Referring to FIG. 9, an exemplary computer system 912 (e.g., personal computer, workstation, mainframe, etc.) upon which the present invention may be practiced is shown. The reliability analysis tool to test and simulate the power network of semiconductor chips is operable within computer system 912. When configured with the simulation and testing procedures of the present invention, system 912 becomes a computer aided design (CAD) tool 912, for reliability analysis. The four stages of the present invention described in Figures are implemented within system 912.
In general, computer systems 912 used by the preferred embodiment of the present invention comprise a bus 900 for communicating information, a central processor 901 coupled with the bus for processing information and instructions, a computer readable volatile memory 902 (e.g., random access memory) coupled with the bus 900 for storing information and instructions for the central processor 901. A computer readable read only memory (ROM) 903 is also coupled with the bus 900 for storing static information and instructions for the processor 901. A random access memory (RAM) 902 is used to store temporary data and instructions. A data storage device 904 such as a magnetic or optical disk and disk drive coupled with the bus 900 is used for storing information and instructions. A display device 905 coupled to the bus 900 is used for displaying information to the computer user. And an alphanumeric input device 906 including alphanumeric and function keys is coupled to the bus 900 for communicating information and command selections to the central processor 901. A cursor control device 907 is coupled to the bus for communicating user input information and command selections to the central processor 901, and a signal input/output port 908 is coupled to the bus 900 for communicating with a network. The display device 905 of FIG. 9 utilized with the computer system 912 of the present invention may be a liquid crystal device, cathode ray tube, or other display device suitable for creating graphic images and alphanumeric characters recognizable to the user. The cursor control device 907 allows the computer user to dynamically signal the two dimensional movement of a visible symbol (pointer) on a display screen of the display device 905.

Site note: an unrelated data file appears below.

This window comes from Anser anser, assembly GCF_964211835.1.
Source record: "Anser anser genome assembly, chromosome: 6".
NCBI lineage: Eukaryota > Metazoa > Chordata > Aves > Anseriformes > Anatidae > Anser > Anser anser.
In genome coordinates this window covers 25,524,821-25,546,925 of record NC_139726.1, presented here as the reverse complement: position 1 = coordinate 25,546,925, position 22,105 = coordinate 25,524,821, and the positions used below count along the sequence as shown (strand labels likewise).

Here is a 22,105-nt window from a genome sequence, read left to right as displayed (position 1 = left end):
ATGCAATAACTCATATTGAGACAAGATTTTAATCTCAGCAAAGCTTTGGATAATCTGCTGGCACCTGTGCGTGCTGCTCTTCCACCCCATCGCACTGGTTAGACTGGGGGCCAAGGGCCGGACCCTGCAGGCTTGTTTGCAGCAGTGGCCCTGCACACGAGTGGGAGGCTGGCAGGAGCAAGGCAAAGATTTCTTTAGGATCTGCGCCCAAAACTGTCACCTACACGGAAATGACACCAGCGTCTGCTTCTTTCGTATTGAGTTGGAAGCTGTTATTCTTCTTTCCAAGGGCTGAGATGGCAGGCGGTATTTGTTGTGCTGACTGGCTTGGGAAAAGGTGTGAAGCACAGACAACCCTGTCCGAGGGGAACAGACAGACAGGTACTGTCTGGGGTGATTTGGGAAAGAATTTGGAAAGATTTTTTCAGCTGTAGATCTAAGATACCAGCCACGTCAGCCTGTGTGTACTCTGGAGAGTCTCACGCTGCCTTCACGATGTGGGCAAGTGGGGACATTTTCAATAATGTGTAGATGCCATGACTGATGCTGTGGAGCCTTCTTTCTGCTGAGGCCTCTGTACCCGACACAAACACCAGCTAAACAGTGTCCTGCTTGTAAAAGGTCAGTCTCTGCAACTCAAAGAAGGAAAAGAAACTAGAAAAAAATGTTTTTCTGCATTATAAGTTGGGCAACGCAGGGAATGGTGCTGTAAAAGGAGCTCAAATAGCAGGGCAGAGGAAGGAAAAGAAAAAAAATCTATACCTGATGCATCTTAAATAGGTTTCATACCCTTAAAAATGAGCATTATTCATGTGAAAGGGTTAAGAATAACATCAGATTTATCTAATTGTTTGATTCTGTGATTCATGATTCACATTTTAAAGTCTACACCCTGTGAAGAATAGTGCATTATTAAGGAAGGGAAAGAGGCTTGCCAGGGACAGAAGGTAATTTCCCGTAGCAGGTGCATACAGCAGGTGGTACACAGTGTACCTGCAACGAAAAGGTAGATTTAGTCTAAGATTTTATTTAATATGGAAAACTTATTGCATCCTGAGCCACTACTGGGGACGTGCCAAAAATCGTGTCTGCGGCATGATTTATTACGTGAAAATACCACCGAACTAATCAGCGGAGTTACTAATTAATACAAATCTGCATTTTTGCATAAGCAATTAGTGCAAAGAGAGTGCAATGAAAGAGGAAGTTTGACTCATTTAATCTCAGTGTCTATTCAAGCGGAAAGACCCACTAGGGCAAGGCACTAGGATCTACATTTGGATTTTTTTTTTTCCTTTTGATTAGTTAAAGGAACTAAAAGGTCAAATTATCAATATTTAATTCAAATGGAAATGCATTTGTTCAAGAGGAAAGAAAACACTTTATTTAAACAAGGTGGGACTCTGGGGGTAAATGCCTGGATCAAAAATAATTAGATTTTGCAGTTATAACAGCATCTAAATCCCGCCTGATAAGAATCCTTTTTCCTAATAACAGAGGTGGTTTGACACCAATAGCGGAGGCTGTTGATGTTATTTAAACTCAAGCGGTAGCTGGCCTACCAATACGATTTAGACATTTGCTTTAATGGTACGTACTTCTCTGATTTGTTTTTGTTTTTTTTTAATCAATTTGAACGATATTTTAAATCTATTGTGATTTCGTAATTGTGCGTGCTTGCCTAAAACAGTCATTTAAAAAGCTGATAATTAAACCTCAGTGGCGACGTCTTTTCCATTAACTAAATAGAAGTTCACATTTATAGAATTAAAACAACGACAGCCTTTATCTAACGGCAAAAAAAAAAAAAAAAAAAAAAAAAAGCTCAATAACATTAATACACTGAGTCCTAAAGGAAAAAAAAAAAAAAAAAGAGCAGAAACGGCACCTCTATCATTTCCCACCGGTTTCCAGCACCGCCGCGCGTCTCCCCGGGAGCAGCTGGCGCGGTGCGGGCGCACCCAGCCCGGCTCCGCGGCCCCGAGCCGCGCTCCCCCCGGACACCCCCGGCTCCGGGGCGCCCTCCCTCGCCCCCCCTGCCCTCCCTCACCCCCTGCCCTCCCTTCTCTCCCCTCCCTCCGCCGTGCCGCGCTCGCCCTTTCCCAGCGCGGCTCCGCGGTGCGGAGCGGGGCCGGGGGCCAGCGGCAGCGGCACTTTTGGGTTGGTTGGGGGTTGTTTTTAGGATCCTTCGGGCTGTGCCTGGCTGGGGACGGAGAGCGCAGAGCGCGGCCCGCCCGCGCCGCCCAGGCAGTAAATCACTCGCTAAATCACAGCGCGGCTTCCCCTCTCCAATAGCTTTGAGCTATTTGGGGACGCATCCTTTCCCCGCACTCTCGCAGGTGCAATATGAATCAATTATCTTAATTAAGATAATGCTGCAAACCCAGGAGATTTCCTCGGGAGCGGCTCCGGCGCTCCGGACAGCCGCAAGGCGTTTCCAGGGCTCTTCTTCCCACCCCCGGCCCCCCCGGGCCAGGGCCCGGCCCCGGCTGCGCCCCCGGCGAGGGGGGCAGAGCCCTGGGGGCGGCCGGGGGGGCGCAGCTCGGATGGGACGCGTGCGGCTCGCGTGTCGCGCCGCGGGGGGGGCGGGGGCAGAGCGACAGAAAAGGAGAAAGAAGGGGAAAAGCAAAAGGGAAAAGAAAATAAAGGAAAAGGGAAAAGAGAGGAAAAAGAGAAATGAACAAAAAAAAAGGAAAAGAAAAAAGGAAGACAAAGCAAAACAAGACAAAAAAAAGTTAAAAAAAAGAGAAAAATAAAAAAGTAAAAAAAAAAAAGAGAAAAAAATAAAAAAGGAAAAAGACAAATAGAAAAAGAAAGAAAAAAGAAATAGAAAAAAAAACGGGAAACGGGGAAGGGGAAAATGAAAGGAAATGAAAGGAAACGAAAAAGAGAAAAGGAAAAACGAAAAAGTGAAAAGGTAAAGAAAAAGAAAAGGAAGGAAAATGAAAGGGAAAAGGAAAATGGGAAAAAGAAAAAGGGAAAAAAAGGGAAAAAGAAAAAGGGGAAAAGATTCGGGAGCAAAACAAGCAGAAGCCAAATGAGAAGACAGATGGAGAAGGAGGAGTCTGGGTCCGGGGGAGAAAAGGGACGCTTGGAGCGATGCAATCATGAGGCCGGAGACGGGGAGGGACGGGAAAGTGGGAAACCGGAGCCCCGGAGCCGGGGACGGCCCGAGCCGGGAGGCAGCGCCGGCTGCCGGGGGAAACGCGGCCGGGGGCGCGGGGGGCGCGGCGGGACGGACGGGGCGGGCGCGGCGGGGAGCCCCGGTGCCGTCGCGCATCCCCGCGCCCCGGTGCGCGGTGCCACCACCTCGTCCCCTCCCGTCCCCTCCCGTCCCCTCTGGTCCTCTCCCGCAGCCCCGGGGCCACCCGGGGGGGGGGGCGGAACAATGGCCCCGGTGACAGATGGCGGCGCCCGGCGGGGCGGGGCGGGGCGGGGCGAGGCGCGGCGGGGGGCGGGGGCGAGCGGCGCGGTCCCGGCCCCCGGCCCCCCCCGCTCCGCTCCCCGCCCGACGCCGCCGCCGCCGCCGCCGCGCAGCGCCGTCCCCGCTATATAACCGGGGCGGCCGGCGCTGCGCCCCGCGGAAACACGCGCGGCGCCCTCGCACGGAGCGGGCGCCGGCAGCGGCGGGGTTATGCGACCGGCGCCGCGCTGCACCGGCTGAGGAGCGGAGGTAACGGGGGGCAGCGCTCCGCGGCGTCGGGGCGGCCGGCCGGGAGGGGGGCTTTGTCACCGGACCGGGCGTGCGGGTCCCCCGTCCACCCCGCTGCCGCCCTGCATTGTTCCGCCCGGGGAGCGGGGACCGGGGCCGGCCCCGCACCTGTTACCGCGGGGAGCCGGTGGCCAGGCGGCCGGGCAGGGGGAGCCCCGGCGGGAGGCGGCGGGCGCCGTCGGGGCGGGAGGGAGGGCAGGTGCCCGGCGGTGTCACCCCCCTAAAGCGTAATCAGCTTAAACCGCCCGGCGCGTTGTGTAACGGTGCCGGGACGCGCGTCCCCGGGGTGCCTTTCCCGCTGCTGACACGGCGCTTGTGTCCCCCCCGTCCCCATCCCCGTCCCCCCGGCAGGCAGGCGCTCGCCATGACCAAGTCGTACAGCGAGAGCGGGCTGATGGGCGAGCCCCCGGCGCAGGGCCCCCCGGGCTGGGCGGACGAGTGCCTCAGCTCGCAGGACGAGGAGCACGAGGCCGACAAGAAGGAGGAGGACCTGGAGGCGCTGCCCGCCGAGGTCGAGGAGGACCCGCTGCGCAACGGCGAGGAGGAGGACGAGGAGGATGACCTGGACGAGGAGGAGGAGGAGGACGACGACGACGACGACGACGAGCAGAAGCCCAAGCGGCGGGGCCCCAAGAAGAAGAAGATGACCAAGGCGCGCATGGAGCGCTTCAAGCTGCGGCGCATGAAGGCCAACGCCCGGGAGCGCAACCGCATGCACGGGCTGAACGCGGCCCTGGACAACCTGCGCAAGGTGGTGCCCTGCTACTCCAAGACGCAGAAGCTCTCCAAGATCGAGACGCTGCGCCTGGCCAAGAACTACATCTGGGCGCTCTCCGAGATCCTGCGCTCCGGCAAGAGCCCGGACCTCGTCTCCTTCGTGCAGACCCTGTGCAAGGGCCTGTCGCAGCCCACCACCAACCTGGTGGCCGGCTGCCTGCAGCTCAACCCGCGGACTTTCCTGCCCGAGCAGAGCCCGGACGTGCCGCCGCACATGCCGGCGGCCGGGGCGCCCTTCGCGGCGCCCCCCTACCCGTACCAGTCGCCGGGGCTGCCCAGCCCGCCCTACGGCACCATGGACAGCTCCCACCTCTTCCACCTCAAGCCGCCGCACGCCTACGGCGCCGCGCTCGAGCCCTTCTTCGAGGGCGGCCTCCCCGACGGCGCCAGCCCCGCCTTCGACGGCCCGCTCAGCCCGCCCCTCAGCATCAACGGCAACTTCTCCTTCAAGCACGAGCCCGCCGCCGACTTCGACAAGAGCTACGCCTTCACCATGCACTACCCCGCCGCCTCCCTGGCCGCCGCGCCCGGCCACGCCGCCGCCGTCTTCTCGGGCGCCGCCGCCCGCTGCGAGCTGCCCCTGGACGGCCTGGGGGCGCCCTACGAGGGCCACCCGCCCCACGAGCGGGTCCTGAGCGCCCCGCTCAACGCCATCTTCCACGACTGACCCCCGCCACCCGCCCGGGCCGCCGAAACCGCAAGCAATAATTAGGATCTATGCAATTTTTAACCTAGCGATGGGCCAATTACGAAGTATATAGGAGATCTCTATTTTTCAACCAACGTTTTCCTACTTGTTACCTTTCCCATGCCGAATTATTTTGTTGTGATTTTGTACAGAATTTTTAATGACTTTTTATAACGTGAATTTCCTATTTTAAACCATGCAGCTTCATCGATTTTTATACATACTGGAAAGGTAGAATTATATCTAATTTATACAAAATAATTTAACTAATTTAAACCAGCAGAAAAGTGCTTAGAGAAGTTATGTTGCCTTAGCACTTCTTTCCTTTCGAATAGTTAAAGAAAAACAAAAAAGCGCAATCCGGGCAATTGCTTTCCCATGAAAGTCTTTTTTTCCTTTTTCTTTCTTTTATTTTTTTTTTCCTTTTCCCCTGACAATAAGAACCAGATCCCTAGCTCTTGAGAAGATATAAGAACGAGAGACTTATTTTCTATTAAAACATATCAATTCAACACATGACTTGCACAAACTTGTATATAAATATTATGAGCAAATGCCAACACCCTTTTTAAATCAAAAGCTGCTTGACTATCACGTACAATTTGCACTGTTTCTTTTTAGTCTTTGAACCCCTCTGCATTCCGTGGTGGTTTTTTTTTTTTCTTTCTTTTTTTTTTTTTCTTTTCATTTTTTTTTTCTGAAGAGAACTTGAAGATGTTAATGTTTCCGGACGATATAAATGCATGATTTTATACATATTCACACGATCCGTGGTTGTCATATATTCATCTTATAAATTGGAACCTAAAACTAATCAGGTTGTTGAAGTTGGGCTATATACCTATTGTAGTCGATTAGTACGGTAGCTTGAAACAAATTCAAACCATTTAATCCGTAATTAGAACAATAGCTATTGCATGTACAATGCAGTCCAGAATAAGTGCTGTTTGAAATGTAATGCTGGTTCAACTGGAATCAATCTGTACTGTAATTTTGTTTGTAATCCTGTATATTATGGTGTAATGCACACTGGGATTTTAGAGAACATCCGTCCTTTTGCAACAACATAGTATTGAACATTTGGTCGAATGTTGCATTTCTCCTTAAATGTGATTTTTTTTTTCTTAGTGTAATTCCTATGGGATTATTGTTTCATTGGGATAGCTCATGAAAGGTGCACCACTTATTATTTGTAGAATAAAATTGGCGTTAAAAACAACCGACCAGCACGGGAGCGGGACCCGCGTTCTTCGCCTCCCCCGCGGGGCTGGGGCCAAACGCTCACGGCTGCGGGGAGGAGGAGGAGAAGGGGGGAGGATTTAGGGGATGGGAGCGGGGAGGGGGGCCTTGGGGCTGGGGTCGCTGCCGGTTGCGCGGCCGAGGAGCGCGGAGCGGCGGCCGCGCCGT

The foregoing descriptions of specific embodiments of the present invention have been presented for purposes of illustration and description. They are not intended to be exhaustive or to limit the invention to the precise forms disclosed, and obviously many modifications and variations are possible in light of the above teaching. The embodiments were chosen and described in order to best explain the principles of the invention and its practical application, to thereby enable others skilled in the art to best utilize the invention and various embodiments with various modifications as are suited to the particular use contemplated. It is intended that the scope of the invention be defined by the claims appended hereto and their equivalents.
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|International Classification||G06F17/50, G01R31/30|
|Cooperative Classification||G06F17/5022, G01R31/3004|
|European Classification||G06F17/50C3, G01R31/30C|
|Sep 30, 1997||AS||Assignment|
Owner name: SYNOPSYS, INC., CALIFORNIA
Free format text: ASSIGNMENT OF ASSIGNORS INTEREST;ASSIGNORS:KOH, HAN YOUNG;YOUNG, TAK K.;TUAN, JEH-FU;REEL/FRAME:008836/0791
Effective date: 19970226
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|Oct 15, 2006||FPAY||Fee payment|
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Year of fee payment: 12